Kevin Powers, director of sales, North America at FastMarkets

Sarah Rudolph

Sarah Rudolph

Managing Editor

Kevin Powers recently joined FastMarkets as its director of sales, North America. FastMarkets provides reporting and analysis of the metals markets and broadcasts from the floor of the London Metal Exchange every day. Their web site is  He recently spoke with JLN Metals editor Sarah Rudolph about the company’s offerings, his new role, and the road he took to end up there.

Q:  Tell us about your background. You were with DTN, which was bought by Telvent, which was bought by Schneider Electric, the parent for FastMarkets?

A: Yes, there were several takeovers. We had to keep changing shirts, pens and cards.

I was at DTN selling ProphetX, a market data workstation with charting and a news service – similar in some ways to FastMarkets, but the ProphetX platform was geared toward traders and brokers, and FastMarkets is geared toward people on the physical side of the metals market.

Telvent came in pretty quickly after I started at DTN and did their merger, which lasted about two years. Telvent is a Spanish company, so when they came in we were worried there would be big changes, but year after year to our surprise and relief no changes took place.  Then Schneider Electric, a large global company, bought Telvent. It will be interesting to watch how that unfolds.

FastMarkets came calling while I was at Schneider, and as happy as I was selling the ProphetX platform and enhanced charting to traders and brokers, the FastMarkets side was of interest to me because it dealt more with the industrial side and manufacturing, and people were dealing with the physical commodity itself rather than making a couple of quick trades in and out of a spread.

They had some great growth when they started about 12 years ago. Then when 2008 hit, their board of directors decided to hunker down and wait out the storm and then make their big jump to do more growth globally. Since then Tim Dennis has come on as our global sales director; he has tripled the sales staff in last few months and we’ve added journalists to the staff for a total of 15.  The staff has grown from 20 a year ago to more than 40 last year.

We had had quite a few customers in the US and they started really liking the product. We were gaining traction against our big competitors such as Metals Prices, a major force to be reckoned with in the US.  Another one is American Metal Markets. Those are our competitors more than Bloomberg or Reuters.

Q:  Did you start out in commodities?

A: Actually, I went into sales right out of college because my dad and my brothers were in sales and I always thought I’d go into sales. I was here in Chicago selling copiers and fax machines and riding elevators up and down.  After about eight months of that I got a phone call from my brother in law — as all exchange stories seem to go —  who said he was looking to bring on traders and turned to me first. I was very happy to say goodbye to riding elevators all day trying to sell copiers.

I worked for him for about a year and a half, and then I walked into the office one morning and he was sitting there at his desk with his head in his hands saying, “I’m out of business. I’m out of business. I’m out of business.”   So I sat down and put my head in my hands and said, “I’m out of business. I’m out of business.”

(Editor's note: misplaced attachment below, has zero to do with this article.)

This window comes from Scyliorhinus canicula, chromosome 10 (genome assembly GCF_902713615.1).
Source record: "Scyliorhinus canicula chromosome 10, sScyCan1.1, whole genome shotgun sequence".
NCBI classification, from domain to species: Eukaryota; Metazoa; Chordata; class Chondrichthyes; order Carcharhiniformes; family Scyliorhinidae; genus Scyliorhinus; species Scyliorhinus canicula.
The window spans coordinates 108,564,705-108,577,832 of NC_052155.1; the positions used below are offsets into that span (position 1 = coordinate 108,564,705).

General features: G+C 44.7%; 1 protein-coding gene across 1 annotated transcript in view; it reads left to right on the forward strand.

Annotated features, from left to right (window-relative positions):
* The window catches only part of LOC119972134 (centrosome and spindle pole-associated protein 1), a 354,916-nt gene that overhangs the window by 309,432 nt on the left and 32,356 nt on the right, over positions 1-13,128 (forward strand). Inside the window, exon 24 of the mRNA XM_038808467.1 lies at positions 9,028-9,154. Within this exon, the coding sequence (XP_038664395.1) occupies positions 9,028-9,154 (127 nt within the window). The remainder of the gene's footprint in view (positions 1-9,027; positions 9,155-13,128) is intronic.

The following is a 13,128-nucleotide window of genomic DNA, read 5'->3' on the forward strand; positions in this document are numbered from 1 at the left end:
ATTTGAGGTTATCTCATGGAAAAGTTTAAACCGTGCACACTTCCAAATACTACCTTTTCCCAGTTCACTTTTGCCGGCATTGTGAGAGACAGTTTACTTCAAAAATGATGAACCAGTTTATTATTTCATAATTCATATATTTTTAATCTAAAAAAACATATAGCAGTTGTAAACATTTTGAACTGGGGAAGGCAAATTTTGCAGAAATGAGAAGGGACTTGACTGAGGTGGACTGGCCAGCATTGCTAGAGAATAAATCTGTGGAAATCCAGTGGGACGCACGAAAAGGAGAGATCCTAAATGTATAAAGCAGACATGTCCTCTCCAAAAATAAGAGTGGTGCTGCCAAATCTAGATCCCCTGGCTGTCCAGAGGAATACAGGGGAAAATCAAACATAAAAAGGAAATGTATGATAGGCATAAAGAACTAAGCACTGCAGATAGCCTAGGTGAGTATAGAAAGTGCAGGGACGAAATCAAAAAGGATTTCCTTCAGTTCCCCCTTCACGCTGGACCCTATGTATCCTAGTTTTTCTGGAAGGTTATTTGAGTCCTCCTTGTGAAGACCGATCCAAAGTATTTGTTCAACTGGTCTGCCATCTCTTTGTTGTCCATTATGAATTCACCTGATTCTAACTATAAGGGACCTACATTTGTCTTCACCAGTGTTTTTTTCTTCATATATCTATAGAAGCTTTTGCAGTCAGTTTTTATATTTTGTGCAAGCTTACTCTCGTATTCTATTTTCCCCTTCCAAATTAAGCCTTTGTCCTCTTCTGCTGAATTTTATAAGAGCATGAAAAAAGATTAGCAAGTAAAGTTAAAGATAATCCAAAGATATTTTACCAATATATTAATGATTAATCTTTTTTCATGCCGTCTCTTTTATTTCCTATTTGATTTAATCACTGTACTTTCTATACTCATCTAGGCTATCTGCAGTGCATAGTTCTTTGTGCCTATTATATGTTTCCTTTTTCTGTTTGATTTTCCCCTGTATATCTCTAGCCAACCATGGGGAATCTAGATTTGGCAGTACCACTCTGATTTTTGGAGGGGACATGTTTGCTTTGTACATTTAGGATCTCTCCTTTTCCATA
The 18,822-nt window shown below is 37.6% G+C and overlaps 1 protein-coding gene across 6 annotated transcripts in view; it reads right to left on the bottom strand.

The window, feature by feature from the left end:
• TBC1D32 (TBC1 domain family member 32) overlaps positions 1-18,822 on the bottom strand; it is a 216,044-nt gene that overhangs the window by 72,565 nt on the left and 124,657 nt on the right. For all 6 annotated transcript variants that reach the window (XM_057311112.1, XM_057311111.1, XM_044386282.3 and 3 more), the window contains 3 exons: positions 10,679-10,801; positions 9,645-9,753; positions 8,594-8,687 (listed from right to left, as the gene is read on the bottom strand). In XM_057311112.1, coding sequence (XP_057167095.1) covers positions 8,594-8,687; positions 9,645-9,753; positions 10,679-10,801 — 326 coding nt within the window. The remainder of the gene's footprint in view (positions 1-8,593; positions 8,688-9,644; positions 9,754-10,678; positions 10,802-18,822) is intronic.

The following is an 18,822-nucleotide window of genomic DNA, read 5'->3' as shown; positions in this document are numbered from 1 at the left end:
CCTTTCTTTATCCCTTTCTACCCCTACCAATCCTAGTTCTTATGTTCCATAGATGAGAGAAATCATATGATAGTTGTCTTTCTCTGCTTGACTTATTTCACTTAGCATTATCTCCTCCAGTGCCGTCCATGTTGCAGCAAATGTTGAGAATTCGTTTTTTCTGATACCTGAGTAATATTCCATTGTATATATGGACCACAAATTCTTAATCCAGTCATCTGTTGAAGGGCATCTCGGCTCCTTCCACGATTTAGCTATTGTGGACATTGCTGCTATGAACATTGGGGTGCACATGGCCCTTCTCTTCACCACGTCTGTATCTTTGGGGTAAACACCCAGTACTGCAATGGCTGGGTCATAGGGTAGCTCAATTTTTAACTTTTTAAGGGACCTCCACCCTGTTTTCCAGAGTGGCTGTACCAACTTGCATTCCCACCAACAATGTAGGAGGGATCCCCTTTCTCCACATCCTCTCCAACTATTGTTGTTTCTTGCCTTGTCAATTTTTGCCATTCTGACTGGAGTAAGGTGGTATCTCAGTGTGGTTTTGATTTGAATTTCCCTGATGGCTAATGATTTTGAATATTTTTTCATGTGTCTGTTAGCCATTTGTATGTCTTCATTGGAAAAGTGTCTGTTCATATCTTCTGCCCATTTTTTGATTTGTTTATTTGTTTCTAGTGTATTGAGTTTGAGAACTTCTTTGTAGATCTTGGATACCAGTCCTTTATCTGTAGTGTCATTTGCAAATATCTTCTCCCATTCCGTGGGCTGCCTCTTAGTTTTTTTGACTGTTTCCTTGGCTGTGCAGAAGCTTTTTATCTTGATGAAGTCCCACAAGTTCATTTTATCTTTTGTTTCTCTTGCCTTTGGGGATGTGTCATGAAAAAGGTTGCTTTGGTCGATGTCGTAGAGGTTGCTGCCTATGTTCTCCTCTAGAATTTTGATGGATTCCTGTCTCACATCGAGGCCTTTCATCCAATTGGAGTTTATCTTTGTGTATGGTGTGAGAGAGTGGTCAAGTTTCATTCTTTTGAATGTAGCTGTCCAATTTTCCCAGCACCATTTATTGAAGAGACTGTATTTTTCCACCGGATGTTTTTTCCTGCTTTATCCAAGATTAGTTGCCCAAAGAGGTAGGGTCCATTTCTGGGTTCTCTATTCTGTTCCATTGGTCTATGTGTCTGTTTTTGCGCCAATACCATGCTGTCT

He was short a bunch of calls in Yahoo and earnings came out and it was up $100 before the market opened, and it wiped him out.  So he said, “Hey, as soon as the market opens, run down and liquidate all your positions, and I need all your trading money.”

I had heard all these stories, but I never thought it would happen to my boss. Me, maybe, but not my boss. So I went down to the floor and started liquidating everything, and all the guys standing next to me asked what’s going on and I explained the situation. One of the guys I had stood next to for a couple of years said, you know what? My boss is looking to hire a bunch of traders. So if you want to go up at lunchtime I’ll introduce you.  I met a guy named Boris Fuhrman, and he hired me that day.

I went from being the single trader for one person to working for a large trading firm. I was the No. 1 trader for about two years, and then we went from 20 traders to two of us again, and that was the end of the dotcom bubble. Then decimalization and multiple listings came around, and stocks went from $200 to $2. The stock became an option – it was hard to trade options on a $2 stock.

That’s when I decided to jump off on my own. I had a lot of friends trading bond futures. I had a good time at Hagerty Grain for a couple of years. Then things started happening in the bond world that I had no idea about – they were over my head. I had some horrific afternoons after Alan Greenspan would make some comments. That was during the dawn of my relationship with my now-wife. She didn’t think she could handle the swings of being married to a trader, because I was the happiest guy in the world when things went well, and I was absolutely miserable when things went badly. She said if this is the way we’re going to be for the rest of our lives, she couldn’t handle that.